A Long Distance Relationship with Broadway

 

One of my favorite things about the Broadway community is the way it can impact

people all around the world. While many theatre fans swarm to New York City or London, there

are Broadway fans in every corner of the earth. Unfortunately, this means that many Broadway

fans are likely to never see a Broadway production.

I didn’t become a theatre fan until the summer after I graduated high school, when I was

fortunate enough to get to take a trip to New York City with my choir. I’m from a small town in

Nebraska, a state where there are more cows than people, so being in the city was a huge culture

change. During the week we were there, we were lucky enough to see two shows on Broadway-

Wicked (with Lilli Cooper as Elphaba, who was the understudy at the time), and Finding

Neverland with the original Broadway cast. After spending a week in the city and seeing my first

ever professional shows, I was hooked.

Over the years, it has often been difficult to be a Broadway fan so far from Broadway.

The theatre community around the world is huge, and I know that I am not the only one who

experiences the frustration of being so far away from something I love. So here, I have created a

list of 10 things that may be familiar to my fellow Broadway fans far from Broadway.

1. Your social media feeds are full of people you’ve never actually met in real life,

although it feels like you know them personally. On more than one occasion I’ve had my

friends ask things like, “Who are all these random people you follow on Instagram?” It

can sometimes be hard to explain that yes, I do follow the social media accounts of all the

actors, understudies, stage managers, musicians, and so on, of all my favorite shows and

tours. I can’t miss any backstage content!

2. You frequently check the schedules of your local community theaters and high

schools to make sure you don’t miss an opportunity to see the local talent.

I have seen shows in my tiny Nebraska town that I’ve enjoyed just as much or more than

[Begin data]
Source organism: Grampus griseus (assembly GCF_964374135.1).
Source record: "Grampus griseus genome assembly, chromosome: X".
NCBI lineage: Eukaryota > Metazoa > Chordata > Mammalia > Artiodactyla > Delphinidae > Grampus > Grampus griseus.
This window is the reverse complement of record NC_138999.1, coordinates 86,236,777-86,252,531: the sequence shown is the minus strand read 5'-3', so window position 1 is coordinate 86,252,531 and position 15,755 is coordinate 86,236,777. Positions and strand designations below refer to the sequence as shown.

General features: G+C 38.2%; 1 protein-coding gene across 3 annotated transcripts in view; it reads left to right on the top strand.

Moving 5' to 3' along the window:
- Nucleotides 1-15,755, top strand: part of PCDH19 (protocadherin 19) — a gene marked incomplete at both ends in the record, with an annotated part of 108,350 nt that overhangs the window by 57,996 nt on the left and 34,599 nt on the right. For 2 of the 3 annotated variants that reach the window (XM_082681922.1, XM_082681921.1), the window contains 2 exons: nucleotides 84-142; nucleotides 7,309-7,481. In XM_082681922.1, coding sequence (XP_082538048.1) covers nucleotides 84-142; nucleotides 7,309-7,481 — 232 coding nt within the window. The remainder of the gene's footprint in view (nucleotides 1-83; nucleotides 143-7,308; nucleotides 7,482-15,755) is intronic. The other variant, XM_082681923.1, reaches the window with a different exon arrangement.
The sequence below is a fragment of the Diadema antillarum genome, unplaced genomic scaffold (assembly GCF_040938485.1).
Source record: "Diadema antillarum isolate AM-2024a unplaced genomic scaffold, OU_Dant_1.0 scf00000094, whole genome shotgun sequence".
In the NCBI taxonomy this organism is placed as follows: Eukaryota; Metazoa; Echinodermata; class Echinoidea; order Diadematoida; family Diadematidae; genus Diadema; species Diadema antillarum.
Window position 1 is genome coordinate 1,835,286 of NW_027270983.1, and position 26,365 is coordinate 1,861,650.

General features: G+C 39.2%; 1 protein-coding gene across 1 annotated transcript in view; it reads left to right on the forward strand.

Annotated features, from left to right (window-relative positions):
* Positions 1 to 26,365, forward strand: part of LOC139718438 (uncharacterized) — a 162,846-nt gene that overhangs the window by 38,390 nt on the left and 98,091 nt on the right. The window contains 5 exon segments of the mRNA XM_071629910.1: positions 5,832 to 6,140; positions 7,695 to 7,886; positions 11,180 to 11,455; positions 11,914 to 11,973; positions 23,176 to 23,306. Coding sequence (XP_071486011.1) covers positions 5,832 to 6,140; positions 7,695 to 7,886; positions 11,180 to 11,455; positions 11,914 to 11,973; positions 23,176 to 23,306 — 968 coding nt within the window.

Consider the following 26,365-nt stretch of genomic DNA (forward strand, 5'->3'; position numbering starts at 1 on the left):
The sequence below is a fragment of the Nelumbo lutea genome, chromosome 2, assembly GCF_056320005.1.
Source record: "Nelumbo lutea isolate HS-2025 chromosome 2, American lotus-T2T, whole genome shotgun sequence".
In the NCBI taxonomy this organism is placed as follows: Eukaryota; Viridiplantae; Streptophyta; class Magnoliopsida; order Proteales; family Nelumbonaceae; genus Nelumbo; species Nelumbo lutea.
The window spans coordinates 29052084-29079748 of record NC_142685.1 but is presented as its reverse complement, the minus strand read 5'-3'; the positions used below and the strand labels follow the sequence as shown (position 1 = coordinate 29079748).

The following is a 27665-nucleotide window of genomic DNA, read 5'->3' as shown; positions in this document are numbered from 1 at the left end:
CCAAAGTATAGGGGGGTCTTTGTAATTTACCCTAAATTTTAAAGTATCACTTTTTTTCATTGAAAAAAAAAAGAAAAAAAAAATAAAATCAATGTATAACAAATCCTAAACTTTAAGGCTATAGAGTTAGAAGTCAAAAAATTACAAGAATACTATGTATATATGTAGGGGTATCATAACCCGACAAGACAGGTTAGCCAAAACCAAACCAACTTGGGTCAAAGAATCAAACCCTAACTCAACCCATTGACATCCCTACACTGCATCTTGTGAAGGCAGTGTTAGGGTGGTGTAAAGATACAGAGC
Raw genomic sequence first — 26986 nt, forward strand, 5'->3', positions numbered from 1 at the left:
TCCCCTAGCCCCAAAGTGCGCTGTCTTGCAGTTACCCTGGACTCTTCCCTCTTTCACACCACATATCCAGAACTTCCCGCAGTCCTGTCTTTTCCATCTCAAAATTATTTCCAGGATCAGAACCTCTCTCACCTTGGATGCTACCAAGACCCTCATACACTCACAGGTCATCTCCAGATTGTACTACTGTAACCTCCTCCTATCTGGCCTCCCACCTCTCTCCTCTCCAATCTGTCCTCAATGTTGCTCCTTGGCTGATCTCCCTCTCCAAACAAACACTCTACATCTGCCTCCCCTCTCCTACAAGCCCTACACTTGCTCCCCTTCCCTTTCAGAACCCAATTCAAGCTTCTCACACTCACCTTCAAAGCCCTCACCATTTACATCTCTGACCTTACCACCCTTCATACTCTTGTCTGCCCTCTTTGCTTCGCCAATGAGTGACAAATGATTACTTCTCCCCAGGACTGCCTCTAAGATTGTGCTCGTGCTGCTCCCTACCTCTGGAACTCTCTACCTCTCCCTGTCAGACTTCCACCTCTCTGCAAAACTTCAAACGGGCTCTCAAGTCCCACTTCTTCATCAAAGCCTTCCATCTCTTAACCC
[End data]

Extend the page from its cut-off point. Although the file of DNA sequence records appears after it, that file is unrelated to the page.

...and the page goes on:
some of the professional shows and tours that I’ve seen. It’s a great way to experience

something you love while supporting the local art and talented people in your area.

3. You know what advice to give to people travelling to NYC, even if you’ve never been

there yourself.

Recently, my sister and brother-in-law took a vacation to New York with his family.

Before they left, I was able give them my recommendations for which shows to try to see,

where to get the cheapest tickets, what part of the theater to try to sit in, and how to stage

door. And no, I don’t have any idea how I know all this stuff.

4. Part of your budget is set aside purely for theatre-related purchases.

  • When you live far from Broadway, any chance to collect an object or experience that

    makes you feel more connected to the community can be priceless. Whether it’s

    Playbills, merchandise, or tickets to touring shows, we do whatever we can to get a little

    slice of Broadway in our own cities.

    5. You have the perfect trip to NYC or London planned in your head,

    and are possibly already saving up to make it happen!

    6. You often struggle to find someone to talk about theatre news with you.

    I can’t count the number of times I’ve read a headline about a show closing, an actor’s

    final performance, or a new collaboration and just wanted to tell someone. It dampens the

    excitement when you tell someone one of your favorite actors is stepping into one of your

    favorite roles and they respond with, “Who’s that?”

    7. You’ve been told to give the aux cord to someone else more than once.

    Wait, you don’t want to hear me perform the entirety of a show you’ve never heard of,

    with me as every character?

    8. You’ve imagined meeting your theater role models,

    and you know exactly what you’d say to them if you met them in real life.

    9. Tony night is basically a holiday for you.

    You mean I get to watch professionally taped live performances of this year’s best

    shows? And it’s legal? And free? Grab me some snacks, because I’m not leaving my tv

    screen for the next four hours.

    10. You know that being far away will never stop your love of theatre.

    We know that “distance makes the heart grow fonder” is a true statement. While living

    far from the theater hub has its downsides, we know that when we finally get to

    experience it for ourselves, we won’t waste a moment. So, for now we will admire from

    afar, knowing that someday we will get the chance to be a part of it all